This document has been superseded by a new, cross platform, Touch over IP implementation and is kept for reference purposes only.
The new method caters for this IP functionality and more.
The UPDD API topology is documented here.
The TCP/IP interface described in the link above also provides the basis for an advanced feature Touch over IP whereby a touch device connected to one system can be used to “touch” on another system. This feature requires UPDD version 6.0.114A and above.
This document describes how you can configure UPDD V6 to allow a touch device connected to one computer to control a second.
Connecting two computers with touch over IP
- Install the UPDD software both on both computers.
- On the system with the touch hardware connected (server) set a non-default port for the driver to listen on. This step is required as when the default port is used the server only accepts connections from the local computer for security reasons. This is done by setting listeningport=nnnn in updd.ini, see below.
- On the other (client) system set the updd.ini setting host to be the IP address of the server computer and port to be the listeningport specified in 2 above.
- If using Windows Firewall open the selected port to allow the connection.
- Disable touch on the server.
- Restart the driver.
Additional information on the steps above
updd.ini is a bootstrap settings file that is used to alter the default behavior of UPDD components. By default it does not exist.
You should create and edit it using an appropriate ascii text editor.
On Windows it is held at %ALLUSERSPROFILE%\updd\updd.ini. Typically this means c:\programdata\updd\updd.ini
This folder will exist if updd is installed, but it may be hidden.
On Mac OS/X it is held at /Library/Preferences/updd/updd.ini. This folder will exist if updd is installed.
You will need root access to create or edit this file.
Example updd.ini contents for the server computer:
Example updd.ini contents for the client computer:
The address specified in host= above can be any network name or address that is usable on the client computer.
The connection can be across a WAN, in which case you will need to open a port on your router and direct it to the server.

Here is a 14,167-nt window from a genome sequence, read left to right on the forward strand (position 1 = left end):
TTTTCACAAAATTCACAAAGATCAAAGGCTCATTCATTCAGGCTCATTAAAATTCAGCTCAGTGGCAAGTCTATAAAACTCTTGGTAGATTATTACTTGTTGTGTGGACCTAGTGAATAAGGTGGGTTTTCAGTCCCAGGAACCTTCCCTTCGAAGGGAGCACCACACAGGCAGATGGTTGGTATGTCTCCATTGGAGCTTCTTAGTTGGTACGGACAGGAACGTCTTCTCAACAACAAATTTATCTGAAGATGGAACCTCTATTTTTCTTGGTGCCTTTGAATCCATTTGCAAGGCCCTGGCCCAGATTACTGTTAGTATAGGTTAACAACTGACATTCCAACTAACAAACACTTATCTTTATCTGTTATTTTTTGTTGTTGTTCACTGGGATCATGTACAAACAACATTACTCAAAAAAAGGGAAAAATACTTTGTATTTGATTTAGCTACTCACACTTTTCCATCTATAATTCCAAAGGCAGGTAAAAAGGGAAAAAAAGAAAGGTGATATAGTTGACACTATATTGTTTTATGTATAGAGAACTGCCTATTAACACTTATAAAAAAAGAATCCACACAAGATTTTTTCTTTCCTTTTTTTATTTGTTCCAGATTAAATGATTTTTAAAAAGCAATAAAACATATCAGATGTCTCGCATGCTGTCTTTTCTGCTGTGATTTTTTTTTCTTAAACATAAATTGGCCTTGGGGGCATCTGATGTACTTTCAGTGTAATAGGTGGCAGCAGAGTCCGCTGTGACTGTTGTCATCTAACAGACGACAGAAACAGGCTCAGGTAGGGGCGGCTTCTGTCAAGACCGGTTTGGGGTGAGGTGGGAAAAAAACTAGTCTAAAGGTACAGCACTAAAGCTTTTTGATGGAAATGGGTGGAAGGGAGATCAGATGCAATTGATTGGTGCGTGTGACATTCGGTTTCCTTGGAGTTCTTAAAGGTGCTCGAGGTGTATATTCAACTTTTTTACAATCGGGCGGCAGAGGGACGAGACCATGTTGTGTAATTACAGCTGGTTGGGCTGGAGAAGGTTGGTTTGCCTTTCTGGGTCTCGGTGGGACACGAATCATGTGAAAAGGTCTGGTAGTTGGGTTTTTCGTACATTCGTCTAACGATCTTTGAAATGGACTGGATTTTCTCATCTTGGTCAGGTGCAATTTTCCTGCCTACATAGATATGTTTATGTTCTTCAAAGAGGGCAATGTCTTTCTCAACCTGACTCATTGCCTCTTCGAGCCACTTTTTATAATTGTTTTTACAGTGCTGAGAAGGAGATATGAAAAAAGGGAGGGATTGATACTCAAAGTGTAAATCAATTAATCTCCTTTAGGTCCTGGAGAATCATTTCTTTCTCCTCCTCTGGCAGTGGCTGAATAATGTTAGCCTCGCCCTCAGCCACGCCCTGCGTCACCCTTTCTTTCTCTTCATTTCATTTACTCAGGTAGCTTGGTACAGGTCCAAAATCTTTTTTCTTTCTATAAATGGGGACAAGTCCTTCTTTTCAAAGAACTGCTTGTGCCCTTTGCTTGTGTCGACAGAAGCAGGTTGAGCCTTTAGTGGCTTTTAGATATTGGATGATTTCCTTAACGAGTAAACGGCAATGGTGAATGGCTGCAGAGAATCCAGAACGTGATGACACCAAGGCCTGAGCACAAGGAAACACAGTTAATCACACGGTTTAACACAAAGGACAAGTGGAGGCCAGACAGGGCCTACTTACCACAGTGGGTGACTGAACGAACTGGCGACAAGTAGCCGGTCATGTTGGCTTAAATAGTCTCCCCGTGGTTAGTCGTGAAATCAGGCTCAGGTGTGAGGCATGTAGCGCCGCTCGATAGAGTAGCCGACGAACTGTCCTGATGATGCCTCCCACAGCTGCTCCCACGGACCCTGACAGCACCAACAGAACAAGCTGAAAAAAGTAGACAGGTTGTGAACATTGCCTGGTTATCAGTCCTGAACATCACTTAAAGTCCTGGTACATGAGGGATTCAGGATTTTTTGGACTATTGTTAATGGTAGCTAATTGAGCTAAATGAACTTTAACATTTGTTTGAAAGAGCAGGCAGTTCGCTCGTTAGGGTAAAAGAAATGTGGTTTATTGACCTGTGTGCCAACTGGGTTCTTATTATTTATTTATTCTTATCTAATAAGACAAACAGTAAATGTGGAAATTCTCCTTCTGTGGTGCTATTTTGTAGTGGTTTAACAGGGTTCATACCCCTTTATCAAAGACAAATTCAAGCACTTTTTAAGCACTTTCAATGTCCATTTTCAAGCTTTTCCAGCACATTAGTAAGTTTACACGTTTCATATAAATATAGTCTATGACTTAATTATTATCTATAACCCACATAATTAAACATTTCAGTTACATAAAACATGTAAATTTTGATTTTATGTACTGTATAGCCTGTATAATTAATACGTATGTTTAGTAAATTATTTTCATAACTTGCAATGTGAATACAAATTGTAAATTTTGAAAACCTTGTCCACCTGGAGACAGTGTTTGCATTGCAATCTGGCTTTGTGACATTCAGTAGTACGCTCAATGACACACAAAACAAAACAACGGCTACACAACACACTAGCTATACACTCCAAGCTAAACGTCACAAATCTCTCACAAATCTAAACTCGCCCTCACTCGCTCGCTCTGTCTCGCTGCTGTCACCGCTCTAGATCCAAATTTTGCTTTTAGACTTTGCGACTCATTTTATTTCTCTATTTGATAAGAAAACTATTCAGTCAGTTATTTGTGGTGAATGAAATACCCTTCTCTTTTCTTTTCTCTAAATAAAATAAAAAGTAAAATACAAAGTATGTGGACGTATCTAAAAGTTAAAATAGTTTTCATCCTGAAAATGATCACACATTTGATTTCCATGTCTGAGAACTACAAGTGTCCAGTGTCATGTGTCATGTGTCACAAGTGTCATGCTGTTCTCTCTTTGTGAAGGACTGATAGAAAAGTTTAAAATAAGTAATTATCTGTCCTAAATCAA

Your network administrator should be able to do this using the information above.
Example instructions to open a Windows firewall port are shown here
Touch cannot be disabled on the server using normal API based techniques as this will also stop touches on the client (as it is using the API).
On a Windows server you can disable the touch interface in the device manager.
Right click the entry below and select "Disable".
On a Mac server you can disable touch by opening a terminal Window and typing these commands:
upddprocesses stop –a
upddprocesses stop –g
To restart the driver on Windows open a command window with admin rights and enter the commands:
net stop updd
net start updd
To restart the driver on Mac open a terminal Window and type these commands:
sudo upddprocesses stop –d
sudo upddprocesses start –d
you will usually be prompted for your password on entering the first command.
Touch over IP example
An example use case is to use a touch screen that is incompatible at a hardware level with Mac systems (error condition when plugged into a Mac) using a Windows system as an interim bridge.
The touchscreen data connection (USB) is connected to the Windows system.
The Windows system is configured as the server.
The touch screen video connection is connected to the Mac.
The Mac system is configured as the client.
Because the UPDD touch interface in Mac is implemented in one of two client programs (UPDD Daemon and UPDD Gestures) both of which use the API, touching the screen results in touch events occurring on the Mac via one of these client programs.
At the time of writing there is no API based touch interface available on Windows so the reverse configuration is not currently possible.